All of the parents’ stories had a few things in common: vivid recollections of growing up as a girl and young woman in China, perplexing tales about raising children in the United States, and almost terrifyingly high expectations for their daughters due to their cultural differences and expectations. Similarly, the daughters’ tales focus on how they failed to meet their moms’ expectations, how they were concerned about how Chinese culture would fit into their very American life, and how they had no clue of their mothers’ inner energy or deepest secrets. Several of the narrators highlight the difficulties they have while seeking to communicate their ideas and emotions with people from completely diverse backgrounds. Ying-ying feels like the separation of mother and daughter is too great, “I have watched her as though from another shore” (274). Because none of the daughters understand the language, no one in the family, including the daughters and parents, has any awareness of the culture. Furthermore, there are occasions when moms and daughters are unable to communicate with one another, making it difficult for both sides to understand the other’s perspective. Even if both the girls and their moms speak a little English and a little Chinese, communication will be challenging at times due to the need to translate words with very different intended and accepted meanings. There may be a few small misunderstandings as a result of this.

When the mothers relate to their daughters on the basis of their own lives, they are well aware that their insights are met with silence due to the differences in culture and upbringing. They continue to converse in the hopes that one of their words or ideas would strike a chord with one of their daughters, who will remember it and pass it on to her own daughter. Lindo Jong gives Waverly friendly parental advise despite acknowledging that fact that Waverly may “not understand where she comes from in a double cultural heritage” (49). Daughters are given their mothers’ tales as real gifts, soul sacrifices, and talismans in order to help the younger women tackle their challenges with the support of their mothers. These stories were hand-picked from the mothers’ immense archives of recollections. The mothers often conduct mental dialogues with their daughters, in which they develop questions, thoughts, and sentiments that they are unable to express orally owing to the cultural and generational differences.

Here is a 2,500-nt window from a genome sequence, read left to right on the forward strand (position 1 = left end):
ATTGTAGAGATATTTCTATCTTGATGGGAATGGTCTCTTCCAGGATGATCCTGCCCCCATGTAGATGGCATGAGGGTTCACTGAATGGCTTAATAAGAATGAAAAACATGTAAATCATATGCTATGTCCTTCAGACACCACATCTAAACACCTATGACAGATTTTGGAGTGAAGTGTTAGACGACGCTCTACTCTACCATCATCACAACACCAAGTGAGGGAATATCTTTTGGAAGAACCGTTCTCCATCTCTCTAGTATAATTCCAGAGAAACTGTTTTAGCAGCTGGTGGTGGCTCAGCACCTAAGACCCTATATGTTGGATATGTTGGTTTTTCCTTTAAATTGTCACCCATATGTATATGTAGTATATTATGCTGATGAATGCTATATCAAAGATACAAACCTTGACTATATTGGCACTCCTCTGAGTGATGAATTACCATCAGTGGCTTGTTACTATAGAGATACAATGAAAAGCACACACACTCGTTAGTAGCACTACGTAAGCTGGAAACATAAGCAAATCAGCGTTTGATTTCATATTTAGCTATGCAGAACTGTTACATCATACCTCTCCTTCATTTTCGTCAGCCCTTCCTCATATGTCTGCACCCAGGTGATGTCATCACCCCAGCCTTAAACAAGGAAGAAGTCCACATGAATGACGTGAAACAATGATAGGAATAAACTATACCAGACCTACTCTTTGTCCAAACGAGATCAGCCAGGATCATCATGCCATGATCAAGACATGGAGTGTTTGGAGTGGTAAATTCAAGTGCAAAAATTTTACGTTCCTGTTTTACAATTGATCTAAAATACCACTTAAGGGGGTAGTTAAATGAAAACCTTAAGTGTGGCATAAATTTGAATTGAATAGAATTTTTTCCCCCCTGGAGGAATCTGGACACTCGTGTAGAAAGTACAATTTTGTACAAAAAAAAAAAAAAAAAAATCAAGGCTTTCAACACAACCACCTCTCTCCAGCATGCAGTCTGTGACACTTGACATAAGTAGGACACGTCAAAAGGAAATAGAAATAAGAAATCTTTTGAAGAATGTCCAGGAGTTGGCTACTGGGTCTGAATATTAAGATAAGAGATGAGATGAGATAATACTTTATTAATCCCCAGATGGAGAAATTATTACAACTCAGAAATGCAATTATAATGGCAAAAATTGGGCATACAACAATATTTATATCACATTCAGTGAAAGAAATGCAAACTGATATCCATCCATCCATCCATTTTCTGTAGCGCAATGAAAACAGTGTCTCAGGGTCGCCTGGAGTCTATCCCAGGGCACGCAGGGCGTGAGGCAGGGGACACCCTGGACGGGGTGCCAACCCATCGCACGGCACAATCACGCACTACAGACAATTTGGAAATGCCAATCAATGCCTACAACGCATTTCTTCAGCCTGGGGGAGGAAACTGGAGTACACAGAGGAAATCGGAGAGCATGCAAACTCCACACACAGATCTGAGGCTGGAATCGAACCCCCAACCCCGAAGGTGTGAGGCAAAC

In conclusion, the novel is a depiction of how culture, traditions, general gaps, and other features of an inter-generational relationship mesh together and diverge at the same time. The girls consider their moms to be dumb since they speak improper English. The moms, on the other hand, are furious with their daughters because they do not understand the cultural nuances of their language and have no plans to teach their own children about their Chinese ancestry. Throughout the story, characters repeatedly bring up Chinese concepts, only to learn the hard way that they must understand Chinese culture to appreciate its value. In a society where daughters and mothers have divergent life ideas, culture and tradition continue to clash.